Proper polling procedures

Election observers are at the polls keeping an open eye for rule violations

Vote sign
(Photo: WBAY)

GREEN BAY, Wis. (WBAY) – Even if you’re voting for yourself, taking a “ballot selfie” at the polls and posting it could get you in a lot of trouble.

Paul Nehlen learned the hard way in April’s 1st District primary against House Speaker Paul Ryan. The candidate posted a picture of his marked ballot to his Twitter page. While Nehlen was not charged with a crime, rules regarding “ballot selfies” in Wisconsin are clear.

“It is a criminal offense to take a picture of your ballot and show it to anybody,” League of Women Voters of Greater Green Bay president Julie Arneth explains.

But that is not the only thing Arneth watches at the polls. She is registered as an election observer.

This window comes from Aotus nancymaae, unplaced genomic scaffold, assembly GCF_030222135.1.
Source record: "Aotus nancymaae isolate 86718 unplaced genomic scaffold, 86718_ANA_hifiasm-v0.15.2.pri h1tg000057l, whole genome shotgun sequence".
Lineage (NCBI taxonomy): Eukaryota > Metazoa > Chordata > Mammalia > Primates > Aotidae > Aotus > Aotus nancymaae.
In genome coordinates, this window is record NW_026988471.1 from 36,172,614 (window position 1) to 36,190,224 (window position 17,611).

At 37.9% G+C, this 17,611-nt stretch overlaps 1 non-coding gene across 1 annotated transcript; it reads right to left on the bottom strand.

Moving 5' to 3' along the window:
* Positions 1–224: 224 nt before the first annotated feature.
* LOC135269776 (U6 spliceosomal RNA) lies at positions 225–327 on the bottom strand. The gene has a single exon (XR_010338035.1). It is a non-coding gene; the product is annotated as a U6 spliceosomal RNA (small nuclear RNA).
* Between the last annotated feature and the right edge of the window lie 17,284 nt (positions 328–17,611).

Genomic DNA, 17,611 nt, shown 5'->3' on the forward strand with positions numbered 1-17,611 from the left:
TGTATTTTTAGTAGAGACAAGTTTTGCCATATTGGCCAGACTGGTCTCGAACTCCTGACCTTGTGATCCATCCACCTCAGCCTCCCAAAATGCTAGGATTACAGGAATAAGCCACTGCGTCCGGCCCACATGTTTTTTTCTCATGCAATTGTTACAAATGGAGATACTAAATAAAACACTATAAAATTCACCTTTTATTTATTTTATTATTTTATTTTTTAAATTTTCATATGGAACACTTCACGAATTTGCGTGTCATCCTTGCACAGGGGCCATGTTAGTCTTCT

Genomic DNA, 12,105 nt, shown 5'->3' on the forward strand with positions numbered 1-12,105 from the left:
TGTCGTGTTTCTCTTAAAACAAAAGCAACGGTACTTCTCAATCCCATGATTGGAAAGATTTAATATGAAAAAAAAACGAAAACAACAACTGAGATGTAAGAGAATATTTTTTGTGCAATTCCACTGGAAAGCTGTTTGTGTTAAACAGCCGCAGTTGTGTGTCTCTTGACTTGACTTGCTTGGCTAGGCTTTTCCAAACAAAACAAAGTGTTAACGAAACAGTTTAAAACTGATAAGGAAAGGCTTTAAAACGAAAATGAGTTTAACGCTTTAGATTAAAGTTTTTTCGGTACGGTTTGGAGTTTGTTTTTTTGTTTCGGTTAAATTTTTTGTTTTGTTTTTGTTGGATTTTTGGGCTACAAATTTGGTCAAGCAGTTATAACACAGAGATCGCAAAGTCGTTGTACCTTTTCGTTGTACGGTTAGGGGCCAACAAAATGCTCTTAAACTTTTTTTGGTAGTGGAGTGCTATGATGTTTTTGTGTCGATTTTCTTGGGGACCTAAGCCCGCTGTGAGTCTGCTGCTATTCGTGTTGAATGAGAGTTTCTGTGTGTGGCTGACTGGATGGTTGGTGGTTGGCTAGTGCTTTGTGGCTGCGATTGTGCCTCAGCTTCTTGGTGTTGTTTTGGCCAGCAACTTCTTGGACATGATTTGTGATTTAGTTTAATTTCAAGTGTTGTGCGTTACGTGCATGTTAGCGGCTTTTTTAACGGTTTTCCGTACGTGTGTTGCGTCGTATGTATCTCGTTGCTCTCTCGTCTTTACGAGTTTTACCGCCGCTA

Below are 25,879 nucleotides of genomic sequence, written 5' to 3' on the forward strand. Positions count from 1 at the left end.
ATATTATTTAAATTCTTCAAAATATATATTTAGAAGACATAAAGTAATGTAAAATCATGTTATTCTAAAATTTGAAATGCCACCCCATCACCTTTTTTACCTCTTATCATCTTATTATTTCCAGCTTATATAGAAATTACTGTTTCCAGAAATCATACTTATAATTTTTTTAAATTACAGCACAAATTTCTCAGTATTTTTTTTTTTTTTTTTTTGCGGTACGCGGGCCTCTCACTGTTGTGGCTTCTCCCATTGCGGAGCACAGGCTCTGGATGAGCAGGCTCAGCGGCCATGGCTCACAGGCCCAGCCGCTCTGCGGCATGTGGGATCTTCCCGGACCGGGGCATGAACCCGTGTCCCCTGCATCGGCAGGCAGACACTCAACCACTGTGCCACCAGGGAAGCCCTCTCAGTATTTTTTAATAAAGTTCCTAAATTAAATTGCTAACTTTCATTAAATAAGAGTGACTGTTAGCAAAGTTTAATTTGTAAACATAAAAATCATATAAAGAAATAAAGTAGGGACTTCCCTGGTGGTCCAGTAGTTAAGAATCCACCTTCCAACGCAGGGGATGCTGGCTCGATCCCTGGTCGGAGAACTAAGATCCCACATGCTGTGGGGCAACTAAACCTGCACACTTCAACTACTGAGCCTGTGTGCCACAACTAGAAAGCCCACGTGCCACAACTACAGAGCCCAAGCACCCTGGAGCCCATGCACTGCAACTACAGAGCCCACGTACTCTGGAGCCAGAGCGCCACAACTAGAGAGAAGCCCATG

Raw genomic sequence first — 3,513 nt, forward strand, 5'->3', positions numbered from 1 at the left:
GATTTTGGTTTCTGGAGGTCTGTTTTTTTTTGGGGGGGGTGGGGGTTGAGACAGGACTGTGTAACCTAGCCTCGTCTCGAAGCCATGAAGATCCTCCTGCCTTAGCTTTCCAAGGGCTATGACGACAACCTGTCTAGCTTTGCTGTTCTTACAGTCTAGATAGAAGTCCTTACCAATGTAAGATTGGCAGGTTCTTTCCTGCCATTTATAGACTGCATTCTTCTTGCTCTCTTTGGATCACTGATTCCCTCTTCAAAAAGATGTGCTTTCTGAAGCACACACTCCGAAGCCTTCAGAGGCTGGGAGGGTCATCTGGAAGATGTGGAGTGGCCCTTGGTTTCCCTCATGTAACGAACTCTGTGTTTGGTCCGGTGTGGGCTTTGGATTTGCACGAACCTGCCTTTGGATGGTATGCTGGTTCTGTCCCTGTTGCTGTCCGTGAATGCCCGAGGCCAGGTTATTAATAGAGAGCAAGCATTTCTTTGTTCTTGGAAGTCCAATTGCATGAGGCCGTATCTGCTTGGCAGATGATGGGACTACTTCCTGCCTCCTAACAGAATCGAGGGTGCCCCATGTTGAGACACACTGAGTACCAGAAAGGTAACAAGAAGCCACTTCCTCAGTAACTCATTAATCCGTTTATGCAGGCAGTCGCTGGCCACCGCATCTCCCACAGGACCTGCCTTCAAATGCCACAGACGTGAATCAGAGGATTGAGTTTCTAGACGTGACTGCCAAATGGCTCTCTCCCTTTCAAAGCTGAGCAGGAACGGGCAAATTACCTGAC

The observer’s job is to report any rule violations to the chief election inspector. She explains what they look out for, “Concerns that there might be anything that is done that is not correct, and that any concerns that arise are legitimate concerns.”

Voters can also report to the chief election inspector if they see another voter or an observer breaking bylaws.

The rules for Election Day are the same at early voting locations across the state. If you need to report something you can contact the municipal clerk at the early voting location.

Observers themselves are not allowed to handle election documents, show political influence with a pin or a hat, use a camera or have conversations about the candidates. “You may not interrupt any of the process at the polling place,” Ameth explains. “You are there to observe and that’s it.”